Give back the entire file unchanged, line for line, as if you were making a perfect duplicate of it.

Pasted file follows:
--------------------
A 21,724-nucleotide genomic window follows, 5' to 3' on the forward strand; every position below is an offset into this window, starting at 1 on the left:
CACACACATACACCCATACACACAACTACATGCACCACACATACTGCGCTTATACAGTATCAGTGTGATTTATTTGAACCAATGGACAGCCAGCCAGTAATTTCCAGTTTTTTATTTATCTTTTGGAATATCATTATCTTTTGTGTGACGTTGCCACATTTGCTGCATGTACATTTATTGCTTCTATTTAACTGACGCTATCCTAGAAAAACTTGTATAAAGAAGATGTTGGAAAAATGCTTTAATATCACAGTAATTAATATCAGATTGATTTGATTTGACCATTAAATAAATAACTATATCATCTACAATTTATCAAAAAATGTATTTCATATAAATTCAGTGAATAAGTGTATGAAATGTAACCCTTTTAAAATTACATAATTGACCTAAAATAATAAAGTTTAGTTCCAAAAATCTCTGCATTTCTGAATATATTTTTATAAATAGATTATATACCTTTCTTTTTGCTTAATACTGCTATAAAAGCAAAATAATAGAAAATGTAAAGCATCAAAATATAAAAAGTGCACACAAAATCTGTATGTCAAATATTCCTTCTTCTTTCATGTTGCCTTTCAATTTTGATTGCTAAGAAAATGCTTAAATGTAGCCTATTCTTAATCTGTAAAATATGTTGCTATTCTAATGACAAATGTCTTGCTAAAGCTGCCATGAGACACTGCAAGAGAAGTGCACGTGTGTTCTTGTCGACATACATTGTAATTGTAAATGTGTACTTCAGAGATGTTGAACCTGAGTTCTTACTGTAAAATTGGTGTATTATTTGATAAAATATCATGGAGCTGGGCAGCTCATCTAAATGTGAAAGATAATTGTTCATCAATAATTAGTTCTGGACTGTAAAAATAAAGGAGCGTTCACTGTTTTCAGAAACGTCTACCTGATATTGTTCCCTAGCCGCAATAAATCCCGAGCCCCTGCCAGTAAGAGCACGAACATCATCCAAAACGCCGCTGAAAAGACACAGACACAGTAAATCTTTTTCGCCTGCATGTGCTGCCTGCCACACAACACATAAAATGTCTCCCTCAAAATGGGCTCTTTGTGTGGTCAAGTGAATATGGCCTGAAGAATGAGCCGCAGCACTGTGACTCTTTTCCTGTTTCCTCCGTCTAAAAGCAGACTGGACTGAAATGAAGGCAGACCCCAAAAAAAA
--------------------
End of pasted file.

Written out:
A 21,724-nucleotide genomic window follows, 5' to 3' on the forward strand; every position below is an offset into this window, starting at 1 on the left:
CACACACATACACCCATACACACAACTACATGCACCACACATACTGCGCTTATACAGTATCAGTGTGATTTATTTGAACCAATGGACAGCCAGCCAGTAATTTCCAGTTTTTTATTTATCTTTTGGAATATCATTATCTTTTGTGTGACGTTGCCACATTTGCTGCATGTACATTTATTGCTTCTATTTAACTGACGCTATCCTAGAAAAACTTGTATAAAGAAGATGTTGGAAAAATGCTTTAATATCACAGTAATTAATATCAGATTGATTTGATTTGACCATTAAATAAATAACTATATCATCTACAATTTATCAAAAAATGTATTTCATATAAATTCAGTGAATAAGTGTATGAAATGTAACCCTTTTAAAATTACATAATTGACCTAAAATAATAAAGTTTAGTTCCAAAAATCTCTGCATTTCTGAATATATTTTTATAAATAGATTATATACCTTTCTTTTTGCTTAATACTGCTATAAAAGCAAAATAATAGAAAATGTAAAGCATCAAAATATAAAAAGTGCACACAAAATCTGTATGTCAAATATTCCTTCTTCTTTCATGTTGCCTTTCAATTTTGATTGCTAAGAAAATGCTTAAATGTAGCCTATTCTTAATCTGTAAAATATGTTGCTATTCTAATGACAAATGTCTTGCTAAAGCTGCCATGAGACACTGCAAGAGAAGTGCACGTGTGTTCTTGTCGACATACATTGTAATTGTAAATGTGTACTTCAGAGATGTTGAACCTGAGTTCTTACTGTAAAATTGGTGTATTATTTGATAAAATATCATGGAGCTGGGCAGCTCATCTAAATGTGAAAGATAATTGTTCATCAATAATTAGTTCTGGACTGTAAAAATAAAGGAGCGTTCACTGTTTTCAGAAACGTCTACCTGATATTGTTCCCTAGCCGCAATAAATCCCGAGCCCCTGCCAGTAAGAGCACGAACATCATCCAAAACGCCGCTGAAAAGACACAGACACAGTAAATCTTTTTCGCCTGCATGTGCTGCCTGCCACACAACACATAAAATGTCTCCCTCAAAATGGGCTCTTTGTGTGGTCAAGTGAATATGGCCTGAAGAATGAGCCGCAGCACTGTGACTCTTTTCCTGTTTCCTCCGTCTAAAAGCAGACTGGACTGAAATGAAGGCAGACCCCAAAAAAAA